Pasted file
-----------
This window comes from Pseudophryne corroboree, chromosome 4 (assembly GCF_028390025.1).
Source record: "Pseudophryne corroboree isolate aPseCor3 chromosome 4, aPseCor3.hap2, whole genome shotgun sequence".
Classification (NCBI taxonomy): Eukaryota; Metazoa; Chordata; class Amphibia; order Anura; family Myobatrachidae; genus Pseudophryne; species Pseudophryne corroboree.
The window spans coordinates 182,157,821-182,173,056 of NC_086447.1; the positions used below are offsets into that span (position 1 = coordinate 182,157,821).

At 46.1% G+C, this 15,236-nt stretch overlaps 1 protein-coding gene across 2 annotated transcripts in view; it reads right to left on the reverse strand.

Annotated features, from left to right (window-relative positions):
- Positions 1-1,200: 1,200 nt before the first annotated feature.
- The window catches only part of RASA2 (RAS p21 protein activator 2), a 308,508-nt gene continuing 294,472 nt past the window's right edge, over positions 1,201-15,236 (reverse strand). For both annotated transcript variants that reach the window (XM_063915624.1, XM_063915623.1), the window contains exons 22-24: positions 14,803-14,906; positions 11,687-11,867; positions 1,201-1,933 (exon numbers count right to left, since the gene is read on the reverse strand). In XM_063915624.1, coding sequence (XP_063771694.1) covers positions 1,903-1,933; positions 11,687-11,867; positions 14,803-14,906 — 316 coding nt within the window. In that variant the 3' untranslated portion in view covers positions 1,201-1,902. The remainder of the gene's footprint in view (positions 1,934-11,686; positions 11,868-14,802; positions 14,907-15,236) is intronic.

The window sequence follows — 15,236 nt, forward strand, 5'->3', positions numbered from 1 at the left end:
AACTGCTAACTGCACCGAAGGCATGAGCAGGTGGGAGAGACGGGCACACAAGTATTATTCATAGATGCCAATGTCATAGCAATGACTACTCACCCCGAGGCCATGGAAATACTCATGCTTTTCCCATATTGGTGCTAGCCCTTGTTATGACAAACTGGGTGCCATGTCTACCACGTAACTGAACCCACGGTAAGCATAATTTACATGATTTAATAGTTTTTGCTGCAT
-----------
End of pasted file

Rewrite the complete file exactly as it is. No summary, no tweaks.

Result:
This window comes from Pseudophryne corroboree, chromosome 4 (assembly GCF_028390025.1).
Source record: "Pseudophryne corroboree isolate aPseCor3 chromosome 4, aPseCor3.hap2, whole genome shotgun sequence".
Classification (NCBI taxonomy): Eukaryota; Metazoa; Chordata; class Amphibia; order Anura; family Myobatrachidae; genus Pseudophryne; species Pseudophryne corroboree.
The window spans coordinates 182,157,821-182,173,056 of NC_086447.1; the positions used below are offsets into that span (position 1 = coordinate 182,157,821).

At 46.1% G+C, this 15,236-nt stretch overlaps 1 protein-coding gene across 2 annotated transcripts in view; it reads right to left on the reverse strand.

Annotated features, from left to right (window-relative positions):
- Positions 1-1,200: 1,200 nt before the first annotated feature.
- The window catches only part of RASA2 (RAS p21 protein activator 2), a 308,508-nt gene continuing 294,472 nt past the window's right edge, over positions 1,201-15,236 (reverse strand). For both annotated transcript variants that reach the window (XM_063915624.1, XM_063915623.1), the window contains exons 22-24: positions 14,803-14,906; positions 11,687-11,867; positions 1,201-1,933 (exon numbers count right to left, since the gene is read on the reverse strand). In XM_063915624.1, coding sequence (XP_063771694.1) covers positions 1,903-1,933; positions 11,687-11,867; positions 14,803-14,906 — 316 coding nt within the window. In that variant the 3' untranslated portion in view covers positions 1,201-1,902. The remainder of the gene's footprint in view (positions 1,934-11,686; positions 11,868-14,802; positions 14,907-15,236) is intronic.

The window sequence follows — 15,236 nt, forward strand, 5'->3', positions numbered from 1 at the left end:
AACTGCTAACTGCACCGAAGGCATGAGCAGGTGGGAGAGACGGGCACACAAGTATTATTCATAGATGCCAATGTCATAGCAATGACTACTCACCCCGAGGCCATGGAAATACTCATGCTTTTCCCATATTGGTGCTAGCCCTTGTTATGACAAACTGGGTGCCATGTCTACCACGTAACTGAACCCACGGTAAGCATAATTTACATGATTTAATAGTTTTTGCTGCAT